Changes to VAT affecting supplies relating to the construction industry are scheduled to come into effect from the 1st of October 2019. At present the sub-contractor is responsible for charging and accounting for supply related VAT to HMRC from main contractors. As of the 1st of October 2019, the contractor will be responsible for declaring the VAT for supplies received from the sub-contractor under the “reverse charge” rule. The main contractor can now make an equivalent VAT deduction subject to the normal rules of VAT recovery.
Who will be affected by the changes on the 1st?
The new rules will only affect supplies charged at the standard or reduced rate of VAT where payments are reported through the Construction Industry Scheme. The main categories of construction services affected by the VAT changes are:
Renovations and maintenance services.
Painting and decorating of buildings & structures.
How does this affect subcontractors?
Firstly, you need to verify that the contractor is actually VAT registered
Once you have confirmed this, instead of you charging customers VAT, you will need to issue a VAT reverse charge invoice.This will state the services provided by you are subject to domestic reverse VAT rules. As a result of this you will no longer receive VAT reimbursements from customers which need to be sent to HMRC.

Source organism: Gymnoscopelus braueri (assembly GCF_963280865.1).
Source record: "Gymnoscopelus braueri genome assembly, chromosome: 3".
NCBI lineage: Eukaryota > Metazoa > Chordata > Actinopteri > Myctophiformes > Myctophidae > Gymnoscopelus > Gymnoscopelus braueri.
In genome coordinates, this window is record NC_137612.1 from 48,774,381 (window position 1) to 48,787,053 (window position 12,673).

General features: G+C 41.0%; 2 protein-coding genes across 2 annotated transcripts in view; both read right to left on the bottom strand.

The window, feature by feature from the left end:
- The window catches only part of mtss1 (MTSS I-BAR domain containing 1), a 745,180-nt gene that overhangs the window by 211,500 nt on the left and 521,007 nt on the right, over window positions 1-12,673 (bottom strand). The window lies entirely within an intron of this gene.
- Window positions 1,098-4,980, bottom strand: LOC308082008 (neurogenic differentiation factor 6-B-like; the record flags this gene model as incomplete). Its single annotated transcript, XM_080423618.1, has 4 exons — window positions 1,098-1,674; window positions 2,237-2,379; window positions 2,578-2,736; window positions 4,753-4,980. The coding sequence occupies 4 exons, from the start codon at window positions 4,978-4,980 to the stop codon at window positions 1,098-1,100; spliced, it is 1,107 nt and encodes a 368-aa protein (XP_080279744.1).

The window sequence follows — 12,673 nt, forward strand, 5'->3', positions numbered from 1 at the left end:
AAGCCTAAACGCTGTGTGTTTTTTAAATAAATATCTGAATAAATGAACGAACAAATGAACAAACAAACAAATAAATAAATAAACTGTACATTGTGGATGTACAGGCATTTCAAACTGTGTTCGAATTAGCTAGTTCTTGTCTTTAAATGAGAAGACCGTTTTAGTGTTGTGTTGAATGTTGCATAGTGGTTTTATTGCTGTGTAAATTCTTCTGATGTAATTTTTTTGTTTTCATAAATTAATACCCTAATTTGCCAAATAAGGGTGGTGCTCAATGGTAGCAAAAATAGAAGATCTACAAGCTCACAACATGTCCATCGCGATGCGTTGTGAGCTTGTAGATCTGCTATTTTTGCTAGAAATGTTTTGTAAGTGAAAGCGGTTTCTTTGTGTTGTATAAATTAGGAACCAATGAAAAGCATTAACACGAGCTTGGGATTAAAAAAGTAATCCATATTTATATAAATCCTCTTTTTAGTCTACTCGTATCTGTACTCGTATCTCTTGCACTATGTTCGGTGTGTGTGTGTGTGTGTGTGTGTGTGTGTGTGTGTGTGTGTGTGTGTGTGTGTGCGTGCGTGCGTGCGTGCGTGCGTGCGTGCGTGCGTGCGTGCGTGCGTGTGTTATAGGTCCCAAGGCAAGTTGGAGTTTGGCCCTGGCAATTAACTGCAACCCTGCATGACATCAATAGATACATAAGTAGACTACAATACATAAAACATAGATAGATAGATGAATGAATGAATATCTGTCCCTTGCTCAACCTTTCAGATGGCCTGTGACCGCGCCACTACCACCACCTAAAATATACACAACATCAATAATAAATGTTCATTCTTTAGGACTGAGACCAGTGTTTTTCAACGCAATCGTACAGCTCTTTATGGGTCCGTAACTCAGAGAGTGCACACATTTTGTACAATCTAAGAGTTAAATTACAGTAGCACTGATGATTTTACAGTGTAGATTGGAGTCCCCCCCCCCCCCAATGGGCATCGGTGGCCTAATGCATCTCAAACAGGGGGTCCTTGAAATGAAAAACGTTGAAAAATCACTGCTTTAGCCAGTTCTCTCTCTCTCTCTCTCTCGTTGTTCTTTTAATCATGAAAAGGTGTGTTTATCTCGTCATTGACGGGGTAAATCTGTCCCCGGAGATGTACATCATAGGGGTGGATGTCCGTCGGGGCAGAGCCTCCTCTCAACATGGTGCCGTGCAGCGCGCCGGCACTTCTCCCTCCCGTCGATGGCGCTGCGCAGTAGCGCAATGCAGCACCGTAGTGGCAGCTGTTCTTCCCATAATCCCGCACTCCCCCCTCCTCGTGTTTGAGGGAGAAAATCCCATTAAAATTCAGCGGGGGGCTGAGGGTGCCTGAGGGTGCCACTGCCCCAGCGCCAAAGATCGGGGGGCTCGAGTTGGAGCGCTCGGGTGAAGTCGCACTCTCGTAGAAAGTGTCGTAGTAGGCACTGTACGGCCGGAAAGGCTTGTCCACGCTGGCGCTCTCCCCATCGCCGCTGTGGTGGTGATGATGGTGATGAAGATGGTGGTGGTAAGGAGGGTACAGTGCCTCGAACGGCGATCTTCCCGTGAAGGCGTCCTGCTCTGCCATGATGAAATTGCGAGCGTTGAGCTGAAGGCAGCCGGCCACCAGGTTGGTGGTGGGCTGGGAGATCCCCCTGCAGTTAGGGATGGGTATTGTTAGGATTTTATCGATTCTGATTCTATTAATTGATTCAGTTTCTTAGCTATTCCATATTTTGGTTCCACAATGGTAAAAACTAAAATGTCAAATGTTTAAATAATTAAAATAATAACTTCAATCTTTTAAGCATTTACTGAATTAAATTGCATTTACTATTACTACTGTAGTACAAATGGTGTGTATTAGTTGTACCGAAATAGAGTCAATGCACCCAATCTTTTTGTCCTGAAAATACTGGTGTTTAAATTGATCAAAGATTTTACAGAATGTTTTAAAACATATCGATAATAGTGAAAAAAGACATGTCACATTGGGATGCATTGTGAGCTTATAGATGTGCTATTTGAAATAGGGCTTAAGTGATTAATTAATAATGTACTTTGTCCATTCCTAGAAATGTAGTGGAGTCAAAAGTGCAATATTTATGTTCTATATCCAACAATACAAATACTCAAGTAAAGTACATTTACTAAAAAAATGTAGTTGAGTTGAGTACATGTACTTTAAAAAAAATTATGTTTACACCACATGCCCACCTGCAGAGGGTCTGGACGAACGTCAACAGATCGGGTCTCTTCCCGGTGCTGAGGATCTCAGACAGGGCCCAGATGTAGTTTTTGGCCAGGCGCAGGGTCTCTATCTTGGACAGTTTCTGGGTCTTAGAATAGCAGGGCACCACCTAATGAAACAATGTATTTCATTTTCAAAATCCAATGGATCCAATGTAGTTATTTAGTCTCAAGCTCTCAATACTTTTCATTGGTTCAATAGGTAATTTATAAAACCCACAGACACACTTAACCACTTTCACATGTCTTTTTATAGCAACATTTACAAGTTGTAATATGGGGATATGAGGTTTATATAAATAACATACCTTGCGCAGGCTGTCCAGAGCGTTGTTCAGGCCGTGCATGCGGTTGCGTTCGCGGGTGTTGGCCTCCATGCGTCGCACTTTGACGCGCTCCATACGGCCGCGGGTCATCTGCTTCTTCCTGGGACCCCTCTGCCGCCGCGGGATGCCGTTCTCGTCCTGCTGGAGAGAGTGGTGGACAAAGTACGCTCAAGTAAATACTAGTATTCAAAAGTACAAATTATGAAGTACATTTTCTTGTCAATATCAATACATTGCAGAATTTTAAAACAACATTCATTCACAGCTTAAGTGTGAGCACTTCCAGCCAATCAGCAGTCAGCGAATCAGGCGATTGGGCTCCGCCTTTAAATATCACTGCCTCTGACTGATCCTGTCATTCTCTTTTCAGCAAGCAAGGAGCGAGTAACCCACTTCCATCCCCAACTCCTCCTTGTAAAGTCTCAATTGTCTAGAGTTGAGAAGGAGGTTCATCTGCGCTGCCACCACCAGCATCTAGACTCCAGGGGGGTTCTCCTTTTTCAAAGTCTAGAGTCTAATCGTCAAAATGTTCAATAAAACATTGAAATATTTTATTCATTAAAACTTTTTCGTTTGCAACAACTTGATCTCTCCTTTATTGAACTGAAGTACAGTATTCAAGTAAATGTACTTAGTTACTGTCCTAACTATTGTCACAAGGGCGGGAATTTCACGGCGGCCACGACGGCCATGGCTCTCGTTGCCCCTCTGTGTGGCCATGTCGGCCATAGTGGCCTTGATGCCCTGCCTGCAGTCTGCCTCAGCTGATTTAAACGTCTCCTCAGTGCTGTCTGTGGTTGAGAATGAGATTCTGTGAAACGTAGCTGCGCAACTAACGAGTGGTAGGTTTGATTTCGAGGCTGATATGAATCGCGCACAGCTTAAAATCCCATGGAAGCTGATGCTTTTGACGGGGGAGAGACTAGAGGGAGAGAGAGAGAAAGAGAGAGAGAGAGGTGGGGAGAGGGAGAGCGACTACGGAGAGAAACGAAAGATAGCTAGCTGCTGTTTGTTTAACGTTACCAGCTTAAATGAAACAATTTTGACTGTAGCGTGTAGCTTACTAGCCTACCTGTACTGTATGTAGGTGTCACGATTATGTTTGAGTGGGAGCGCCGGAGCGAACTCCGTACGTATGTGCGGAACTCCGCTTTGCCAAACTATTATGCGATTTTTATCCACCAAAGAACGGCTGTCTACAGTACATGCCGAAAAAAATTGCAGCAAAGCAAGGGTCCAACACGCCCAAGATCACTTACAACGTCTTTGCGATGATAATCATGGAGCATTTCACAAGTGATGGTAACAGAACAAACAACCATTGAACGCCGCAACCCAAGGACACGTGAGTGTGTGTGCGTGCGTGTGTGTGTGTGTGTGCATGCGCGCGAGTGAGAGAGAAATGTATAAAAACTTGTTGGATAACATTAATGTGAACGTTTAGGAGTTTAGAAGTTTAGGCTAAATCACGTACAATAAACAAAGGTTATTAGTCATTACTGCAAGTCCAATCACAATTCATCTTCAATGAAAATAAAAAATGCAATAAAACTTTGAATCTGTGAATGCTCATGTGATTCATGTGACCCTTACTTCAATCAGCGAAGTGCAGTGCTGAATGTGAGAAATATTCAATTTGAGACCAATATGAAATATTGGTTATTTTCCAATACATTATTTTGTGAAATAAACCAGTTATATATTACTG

Upon issuing a reverse charge for a VAT invoice the responsibility for charging, and accounting for the VAT will now rest with the contractor receiving your services.
How does this affect the contractor?
Rather than paying your suppliers for the services they provide inclusive of VAT. You will now be required to identify the appropriate VAT rates (standard rate of 20%, reduced rate of 5% or zero rated) depending on the nature of the services they have provided you.
You will then be required to charge yourself for the subcontractors’ VAT at the appropriate rate and subsequently recover this in your VAT return using the reverse charge VAT rule.
What do you need to do next?
Firstly, don’t panic! Our friends at HMRC have said it will be operating a ‘light touch’ on any mistakes and penalties for a six-month period after the reverse charge comes into effect that they believe to be genuine. This is on the proviso that the company is now deemed to have acted in good faith and is trying to comply with the new legislation.
Secondly, prepare yourself for changes to your cash flow.
Subcontractors: You will no longer be receiving VAT from your customers. Think about ways to mitigate the impact on your cash flow.
Contractors: Your cash flow should not be affected as they are tax neutral. It is worth anticipating the impact that VAT changes may have on your suppliers however.
In both cases it is advisable that you review your current business relationships and how these changes to legislation can impact them. We would also recommend that you review your internal processes and the systems that manage these to ensure the changes have minimal disruption to your business.
Will this affect you?
If so, please feel free to contact us if you require any help or further information regarding these changes to VAT.